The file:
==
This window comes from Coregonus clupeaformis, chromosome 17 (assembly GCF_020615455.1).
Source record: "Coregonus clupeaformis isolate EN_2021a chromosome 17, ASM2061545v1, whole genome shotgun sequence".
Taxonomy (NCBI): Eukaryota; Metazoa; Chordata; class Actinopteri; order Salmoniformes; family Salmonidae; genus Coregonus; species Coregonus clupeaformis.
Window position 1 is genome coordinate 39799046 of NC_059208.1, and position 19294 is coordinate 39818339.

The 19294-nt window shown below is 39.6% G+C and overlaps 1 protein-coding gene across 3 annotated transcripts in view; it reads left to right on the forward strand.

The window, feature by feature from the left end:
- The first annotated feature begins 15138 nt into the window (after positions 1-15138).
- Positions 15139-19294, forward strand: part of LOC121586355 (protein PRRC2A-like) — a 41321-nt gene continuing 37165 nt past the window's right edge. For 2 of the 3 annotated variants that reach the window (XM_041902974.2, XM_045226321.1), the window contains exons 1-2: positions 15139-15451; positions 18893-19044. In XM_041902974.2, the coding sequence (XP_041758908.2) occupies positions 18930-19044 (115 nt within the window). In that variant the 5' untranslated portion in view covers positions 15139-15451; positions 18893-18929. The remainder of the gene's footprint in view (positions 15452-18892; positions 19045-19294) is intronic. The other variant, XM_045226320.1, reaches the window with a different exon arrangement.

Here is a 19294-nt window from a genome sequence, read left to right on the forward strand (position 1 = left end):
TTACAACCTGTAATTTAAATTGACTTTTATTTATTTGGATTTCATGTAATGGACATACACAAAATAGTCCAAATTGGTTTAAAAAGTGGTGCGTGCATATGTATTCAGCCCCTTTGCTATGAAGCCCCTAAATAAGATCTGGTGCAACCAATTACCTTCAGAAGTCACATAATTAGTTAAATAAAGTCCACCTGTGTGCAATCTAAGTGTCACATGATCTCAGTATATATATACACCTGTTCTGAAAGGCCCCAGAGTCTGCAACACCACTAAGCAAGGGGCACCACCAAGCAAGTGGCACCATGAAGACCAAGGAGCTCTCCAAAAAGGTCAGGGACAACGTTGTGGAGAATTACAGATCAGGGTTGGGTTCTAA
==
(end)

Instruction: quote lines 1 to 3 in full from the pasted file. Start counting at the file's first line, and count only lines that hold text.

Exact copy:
This window comes from Coregonus clupeaformis, chromosome 17 (assembly GCF_020615455.1).
Source record: "Coregonus clupeaformis isolate EN_2021a chromosome 17, ASM2061545v1, whole genome shotgun sequence".
Taxonomy (NCBI): Eukaryota; Metazoa; Chordata; class Actinopteri; order Salmoniformes; family Salmonidae; genus Coregonus; species Coregonus clupeaformis.